6. Previous serological tests for infection by gastrointestinal tract pathogens
    1. CMV antibodies HBV and HCV antibodies
  7. Previous abdominal surgery
  8. Gynaecological history in women

Common symptoms and signs reported in patients with HIV and the more common causes are presented in Table 1 along with a number of associated features and differential diagnoses that are particularly important to consider in patients with HIV.

 

Table 1. Common gastrointestinal symptoms, signs and their causes to consider in patients with HIV
Symptoms

Concerning associated features

Common causes

HIV-associated causes

Investigations to consider

Comment
Dysphagia/ odynophagia

Weight loss

Solid vs. liquid

GORD

Oesophageal tumour

Foreign body

Oesophagitis – Candida, CMV, HSV

Barium swallow

Oesophagoscopy with biopsy and/or culture of brushings

-
Nausea/ vomiting

Hematochezia

Weight loss

Right upper quadrant or epigastric abdominal pain

Headache/meningism

Jaundice

Recent travel

Medications GORD

Gastroenteritis

Food-poisoning

Ileus

Colitis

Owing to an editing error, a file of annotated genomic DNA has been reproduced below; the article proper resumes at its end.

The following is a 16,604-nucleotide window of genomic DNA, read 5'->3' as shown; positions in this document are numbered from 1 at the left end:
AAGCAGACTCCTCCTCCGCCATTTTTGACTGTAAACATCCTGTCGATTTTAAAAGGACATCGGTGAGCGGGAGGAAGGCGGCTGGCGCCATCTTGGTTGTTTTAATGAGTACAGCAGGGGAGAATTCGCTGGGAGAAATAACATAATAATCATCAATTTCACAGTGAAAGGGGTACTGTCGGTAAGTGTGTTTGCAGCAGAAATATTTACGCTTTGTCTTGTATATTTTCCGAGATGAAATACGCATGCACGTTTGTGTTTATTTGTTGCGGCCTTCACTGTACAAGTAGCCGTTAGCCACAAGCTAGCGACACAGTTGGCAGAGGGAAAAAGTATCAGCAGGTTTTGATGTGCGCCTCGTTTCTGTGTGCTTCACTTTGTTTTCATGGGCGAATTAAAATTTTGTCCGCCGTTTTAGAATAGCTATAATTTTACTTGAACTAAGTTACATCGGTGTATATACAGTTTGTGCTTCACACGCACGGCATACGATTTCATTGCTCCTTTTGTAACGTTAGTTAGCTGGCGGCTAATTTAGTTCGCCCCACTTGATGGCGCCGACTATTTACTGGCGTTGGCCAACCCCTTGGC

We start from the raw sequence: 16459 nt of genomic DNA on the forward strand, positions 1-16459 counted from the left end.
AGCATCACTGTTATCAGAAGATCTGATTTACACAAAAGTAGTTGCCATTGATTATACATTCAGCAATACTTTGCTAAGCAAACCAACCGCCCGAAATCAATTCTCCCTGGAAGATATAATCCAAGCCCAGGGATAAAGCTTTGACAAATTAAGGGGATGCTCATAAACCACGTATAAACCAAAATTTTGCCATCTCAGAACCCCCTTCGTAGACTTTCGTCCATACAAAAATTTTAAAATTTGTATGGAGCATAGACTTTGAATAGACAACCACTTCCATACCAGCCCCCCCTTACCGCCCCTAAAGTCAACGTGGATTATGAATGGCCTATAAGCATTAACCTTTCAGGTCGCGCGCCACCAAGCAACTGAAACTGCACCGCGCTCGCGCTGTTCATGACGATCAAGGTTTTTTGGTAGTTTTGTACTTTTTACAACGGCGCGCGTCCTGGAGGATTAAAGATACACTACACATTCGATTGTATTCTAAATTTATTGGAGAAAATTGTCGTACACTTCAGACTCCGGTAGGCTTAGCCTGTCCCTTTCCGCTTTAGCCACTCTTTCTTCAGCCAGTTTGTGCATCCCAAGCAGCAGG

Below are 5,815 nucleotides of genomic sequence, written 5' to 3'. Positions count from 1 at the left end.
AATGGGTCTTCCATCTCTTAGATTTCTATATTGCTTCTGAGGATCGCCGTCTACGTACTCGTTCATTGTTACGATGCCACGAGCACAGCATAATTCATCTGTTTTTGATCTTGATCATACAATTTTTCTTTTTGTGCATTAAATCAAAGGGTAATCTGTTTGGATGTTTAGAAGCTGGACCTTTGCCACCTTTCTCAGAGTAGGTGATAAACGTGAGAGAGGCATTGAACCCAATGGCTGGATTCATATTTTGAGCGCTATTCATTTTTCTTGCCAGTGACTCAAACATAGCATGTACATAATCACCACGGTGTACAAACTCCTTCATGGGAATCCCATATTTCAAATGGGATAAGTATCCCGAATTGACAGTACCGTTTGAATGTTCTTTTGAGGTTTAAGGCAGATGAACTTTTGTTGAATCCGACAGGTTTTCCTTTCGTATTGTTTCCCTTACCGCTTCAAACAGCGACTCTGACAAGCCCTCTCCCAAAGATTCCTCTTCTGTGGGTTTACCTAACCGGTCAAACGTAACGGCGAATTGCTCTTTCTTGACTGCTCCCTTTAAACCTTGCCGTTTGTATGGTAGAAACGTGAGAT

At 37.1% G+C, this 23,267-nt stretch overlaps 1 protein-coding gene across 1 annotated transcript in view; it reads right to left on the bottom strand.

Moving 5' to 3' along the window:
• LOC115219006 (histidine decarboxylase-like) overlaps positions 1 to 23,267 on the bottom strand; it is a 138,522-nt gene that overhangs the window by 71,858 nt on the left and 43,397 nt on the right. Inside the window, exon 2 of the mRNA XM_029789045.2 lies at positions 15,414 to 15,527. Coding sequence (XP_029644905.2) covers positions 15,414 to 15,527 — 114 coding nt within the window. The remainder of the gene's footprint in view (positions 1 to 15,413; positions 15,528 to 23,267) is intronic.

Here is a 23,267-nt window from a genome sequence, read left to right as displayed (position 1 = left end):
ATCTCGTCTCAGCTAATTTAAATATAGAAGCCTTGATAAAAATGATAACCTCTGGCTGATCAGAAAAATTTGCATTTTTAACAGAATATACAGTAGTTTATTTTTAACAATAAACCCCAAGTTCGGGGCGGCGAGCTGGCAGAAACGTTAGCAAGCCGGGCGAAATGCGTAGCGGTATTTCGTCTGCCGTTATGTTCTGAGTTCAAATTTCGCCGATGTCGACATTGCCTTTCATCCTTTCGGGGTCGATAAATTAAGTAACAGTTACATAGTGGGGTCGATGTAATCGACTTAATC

Alcohol

Renal impairment

Sepsis

Acute viral Hepatitis

Pancreatitis

Non-specific

-

FBE, LFT, U+E, Calcium

Targeted: Ultrasound of liver

Ultrasound of renal tract

Gastroscopy

-
Diarrhoea

Bloody diarrhoea

Voluminous watery diarrhoea

Recent travel

Weight loss

Prolonged symptoms

Fevers/rigors

Viral gastroenteritis

Bacterial enterocolitis, including salmonellosis

Clostridium difficile colitis

arasite infections

Lactose intolerance

Inflammatory bowel disease

Irritable bowel syndrome

HIV enteropathy

CMV colitis

MAC enterocolitis

Kaposi sarcoma

Cryptosporidiosis Microsporidiosis

HIV protease inhibitors

Gastric lymphoma

CMV cholecystitis

FBE, CRP, LFT, U+E, Blood cultures, including for MAC

Plasma CMV viral load

Stool cultures and microscopy

Faecal

Clostridium difficile toxin

Colonoscopy and colonic biopsy

-
Constipation Bleeding per rectum (PR) Haemorrhoids Poor diet Opiates